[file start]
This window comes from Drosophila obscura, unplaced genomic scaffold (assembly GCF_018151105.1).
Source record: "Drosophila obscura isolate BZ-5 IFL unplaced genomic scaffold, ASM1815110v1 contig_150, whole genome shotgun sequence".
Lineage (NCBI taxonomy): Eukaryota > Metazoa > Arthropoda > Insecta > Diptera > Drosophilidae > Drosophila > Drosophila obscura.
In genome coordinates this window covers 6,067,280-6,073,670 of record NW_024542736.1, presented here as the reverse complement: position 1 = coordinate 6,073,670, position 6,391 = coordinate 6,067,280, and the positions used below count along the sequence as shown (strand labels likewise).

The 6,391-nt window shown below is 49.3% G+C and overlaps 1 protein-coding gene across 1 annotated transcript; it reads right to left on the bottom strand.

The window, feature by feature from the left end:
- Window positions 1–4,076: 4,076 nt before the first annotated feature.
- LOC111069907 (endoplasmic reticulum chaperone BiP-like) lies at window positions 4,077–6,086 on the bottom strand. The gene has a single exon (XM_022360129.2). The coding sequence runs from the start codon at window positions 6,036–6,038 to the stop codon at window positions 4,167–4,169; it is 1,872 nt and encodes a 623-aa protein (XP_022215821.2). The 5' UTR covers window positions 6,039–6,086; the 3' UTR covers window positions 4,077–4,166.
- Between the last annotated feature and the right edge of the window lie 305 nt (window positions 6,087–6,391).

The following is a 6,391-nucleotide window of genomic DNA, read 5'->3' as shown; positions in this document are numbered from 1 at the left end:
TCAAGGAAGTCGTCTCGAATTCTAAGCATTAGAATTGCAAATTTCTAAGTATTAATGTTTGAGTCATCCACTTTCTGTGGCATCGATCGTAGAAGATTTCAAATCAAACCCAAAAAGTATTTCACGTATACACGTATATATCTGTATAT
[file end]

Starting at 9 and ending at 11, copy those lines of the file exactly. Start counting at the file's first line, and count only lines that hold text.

- Between the last annotated feature and the right edge of the window lie 305 nt (window positions 6,087–6,391).

The following is a 6,391-nucleotide window of genomic DNA, read 5'->3' as shown; positions in this document are numbered from 1 at the left end:
TCAAGGAAGTCGTCTCGAATTCTAAGCATTAGAATTGCAAATTTCTAAGTATTAATGTTTGAGTCATCCACTTTCTGTGGCATCGATCGTAGAAGATTTCAAATCAAACCCAAAAAGTATTTCACGTATACACGTATATATCTGTATAT